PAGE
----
“The July our family fell apart, my sister was five going on six, and I was turning ten, which in my mother’s eyes made me about fifty.” (The Murderer’s Daughters, Meyers)
Randy Susan Meyers’ debut novel delves into the lives of the dysfunctional Zachariah family after a family tragedy rips them apart. Joey and Celeste’s relationship is volatile which culminates in a moment of rage by Joey as he stabs and kills his wife Celeste and tries to do the same to his youngest daughter Merry. How two young children cope with the death of their mother at the hands of their father is at the core of this sad book. The story tells how Merry and Lulu come to grips with this catastrophe and as they enter various stages in their lives the reader sees how each was truly affected psychologically.
After the death of their mother, the girls’ lives begin a merry-go-round residing with various family members. They eventually end at the Duffy-Parkman Home for Girls. Merry and Lulu learn to survive while living there. Lulu makes sure she looks after Merry since she feels it’s her responsibility as the eldest sibling. Lulu is guilt ridden because she didn’t heed her mother’s warning: “After Daddy moved out, Mama instituted inexplicable new rules. Don’t open the door for your father…” (The Murderer’s Daughters, Meyers) Interestingly enough, Merry is drawn to her father who is now in prison. Lulu is at odds with her sister because she can’t fathom Merry’s need to see her father. Not only did Lulu’s mother die on that July day, but in Lulu’s eyes, so did her father. He is dead to her. She turns her back on him and vows never to let him into her life again. Much discussion could be generated with book clubs because of Merry and Lulu’s feelings for their father. Were they both justified in what they felt for him? I found myself going back and forth playing devil’s advocate as they each state their case. Merry and Lulu were entrapped by the nightmarish memories of their childhood.
The story takes Merry and Lulu finally into adulthood where they both have careers. I don’t want to give too much away because that is what draws you into the book. You find yourself wanting to read about what happens to these two little girls. I kept wondering how they could wake up each day and face their surroundings. I was hoping there would be a silver lining for them. The beauty of this book is you will want to as well! Randy Susan Meyers draws from her experience with working with domestic violence victims. Merry and Lulu’s character analysis is excellently developed. The book is told from Merry and Lulu’s points of view as they grow from children into adulthood. They are forever scarred by their father’s fatal horrific act he can never take back. The alternating chapters between Merry and Lulu gives wonderful insight to what each sister felt, dreamed of, and how they coped with the tragedy in their lives. Lulu dreamed of the ideal family and how everything would be handled – no yelling; family conflicts handled with soft voices. Lulu escapes through reading books she checks out weekly from the public library. Lulu felt responsible for what happened – their mother’s death and their childhoods cut short. “We were here because I’d let my father into our house. Merry had her scar because I’d opened the door.” (The Murderer’s Daughters, Meyers) Lulu and Merry each had different ways of handling their relationships with men. It was quite interesting as to the career paths and choices both of the sisters took. When I read how they spent the day with each other celebrating the anniversary of their mother’s death watching “…the saddest movie with the most tragic actress…” it was quite compelling.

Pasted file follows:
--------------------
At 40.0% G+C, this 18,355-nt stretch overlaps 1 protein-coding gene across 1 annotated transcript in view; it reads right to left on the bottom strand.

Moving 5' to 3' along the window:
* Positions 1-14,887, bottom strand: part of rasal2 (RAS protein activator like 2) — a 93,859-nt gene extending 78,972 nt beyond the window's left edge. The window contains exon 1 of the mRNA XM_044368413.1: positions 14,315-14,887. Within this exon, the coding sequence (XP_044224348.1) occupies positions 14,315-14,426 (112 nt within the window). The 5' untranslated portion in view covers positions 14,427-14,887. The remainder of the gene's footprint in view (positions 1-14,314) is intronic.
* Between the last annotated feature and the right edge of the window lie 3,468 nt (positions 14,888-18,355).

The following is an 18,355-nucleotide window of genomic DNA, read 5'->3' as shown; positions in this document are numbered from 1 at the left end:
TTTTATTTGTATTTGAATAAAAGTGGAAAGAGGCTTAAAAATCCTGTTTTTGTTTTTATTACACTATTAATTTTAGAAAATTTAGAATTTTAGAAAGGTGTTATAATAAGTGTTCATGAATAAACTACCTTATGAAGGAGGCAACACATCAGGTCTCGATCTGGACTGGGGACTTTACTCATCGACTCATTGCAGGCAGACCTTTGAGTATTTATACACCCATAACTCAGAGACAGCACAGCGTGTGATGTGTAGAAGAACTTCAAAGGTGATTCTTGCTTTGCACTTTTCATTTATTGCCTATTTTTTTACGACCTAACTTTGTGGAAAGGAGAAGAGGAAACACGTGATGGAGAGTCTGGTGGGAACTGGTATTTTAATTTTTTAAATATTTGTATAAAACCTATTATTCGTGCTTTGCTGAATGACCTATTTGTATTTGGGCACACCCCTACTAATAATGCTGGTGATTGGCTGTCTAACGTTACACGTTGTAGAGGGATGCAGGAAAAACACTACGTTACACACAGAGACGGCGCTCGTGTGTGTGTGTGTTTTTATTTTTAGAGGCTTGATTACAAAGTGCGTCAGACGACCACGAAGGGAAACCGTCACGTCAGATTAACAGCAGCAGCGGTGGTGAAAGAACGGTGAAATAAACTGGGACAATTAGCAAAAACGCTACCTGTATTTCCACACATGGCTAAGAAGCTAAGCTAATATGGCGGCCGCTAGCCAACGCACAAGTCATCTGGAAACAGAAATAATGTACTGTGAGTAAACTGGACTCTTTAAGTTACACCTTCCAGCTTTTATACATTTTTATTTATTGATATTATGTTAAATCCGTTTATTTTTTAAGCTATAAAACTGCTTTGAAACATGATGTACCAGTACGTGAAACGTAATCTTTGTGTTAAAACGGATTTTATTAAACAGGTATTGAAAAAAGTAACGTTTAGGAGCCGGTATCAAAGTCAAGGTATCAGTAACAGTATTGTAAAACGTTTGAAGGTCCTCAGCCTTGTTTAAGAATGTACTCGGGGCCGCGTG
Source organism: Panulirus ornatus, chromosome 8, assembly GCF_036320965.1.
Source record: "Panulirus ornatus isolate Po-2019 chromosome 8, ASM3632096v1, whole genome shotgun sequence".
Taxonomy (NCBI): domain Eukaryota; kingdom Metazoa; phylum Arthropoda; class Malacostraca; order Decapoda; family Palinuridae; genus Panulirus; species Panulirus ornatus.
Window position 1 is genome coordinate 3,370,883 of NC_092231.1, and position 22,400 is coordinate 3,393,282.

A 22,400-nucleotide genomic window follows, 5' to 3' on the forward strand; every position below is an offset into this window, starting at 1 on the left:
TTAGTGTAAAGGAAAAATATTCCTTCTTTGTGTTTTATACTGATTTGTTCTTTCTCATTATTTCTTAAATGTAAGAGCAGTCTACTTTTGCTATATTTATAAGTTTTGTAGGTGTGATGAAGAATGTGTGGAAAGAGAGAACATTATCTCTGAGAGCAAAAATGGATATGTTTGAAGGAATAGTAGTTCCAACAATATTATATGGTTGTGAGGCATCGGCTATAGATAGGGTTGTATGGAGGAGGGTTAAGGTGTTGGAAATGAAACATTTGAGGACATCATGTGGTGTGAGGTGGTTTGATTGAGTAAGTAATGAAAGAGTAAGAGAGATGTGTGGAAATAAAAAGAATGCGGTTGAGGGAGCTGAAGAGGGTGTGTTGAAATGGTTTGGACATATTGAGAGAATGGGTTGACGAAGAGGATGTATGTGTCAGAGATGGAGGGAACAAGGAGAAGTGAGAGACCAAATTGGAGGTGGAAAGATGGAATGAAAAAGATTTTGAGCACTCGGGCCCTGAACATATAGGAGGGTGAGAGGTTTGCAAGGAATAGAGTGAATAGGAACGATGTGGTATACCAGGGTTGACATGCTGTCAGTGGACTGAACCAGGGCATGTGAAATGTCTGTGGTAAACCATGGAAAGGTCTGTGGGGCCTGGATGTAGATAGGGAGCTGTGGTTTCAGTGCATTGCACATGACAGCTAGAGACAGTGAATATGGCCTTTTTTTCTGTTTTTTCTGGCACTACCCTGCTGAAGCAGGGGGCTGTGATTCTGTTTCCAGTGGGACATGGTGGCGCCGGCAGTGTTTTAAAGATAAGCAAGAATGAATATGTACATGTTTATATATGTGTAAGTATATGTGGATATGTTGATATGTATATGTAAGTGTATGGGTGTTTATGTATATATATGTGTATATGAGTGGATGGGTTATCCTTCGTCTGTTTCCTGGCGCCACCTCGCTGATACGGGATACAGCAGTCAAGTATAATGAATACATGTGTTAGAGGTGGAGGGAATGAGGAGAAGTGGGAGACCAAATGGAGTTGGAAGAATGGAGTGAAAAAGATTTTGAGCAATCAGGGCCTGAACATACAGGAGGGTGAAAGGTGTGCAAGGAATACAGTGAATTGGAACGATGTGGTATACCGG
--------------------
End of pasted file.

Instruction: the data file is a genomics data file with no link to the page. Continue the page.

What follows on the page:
I’m the mother of three beautiful daughters and I love them with all of my heart. As they were growing up I tried my best to love and protect them. I find myself still doing this even though they are adults. No one ever wants to see their children in harm’s way. The following quote from the book brought tears to my eyes because I thought of my own girls. If I could still shield them against life’s adversities I would but realistically I know it’s impossible. They’ve grown their own wings so to speak. “Children bring us closer to God, but sometimes so close we get burned. All my hardest moments, where I truly believed I might die from fright, were around my children.” (The Murderer’s Daughter’s, Meyers)
Thank you Randy for writing this beautiful touching story!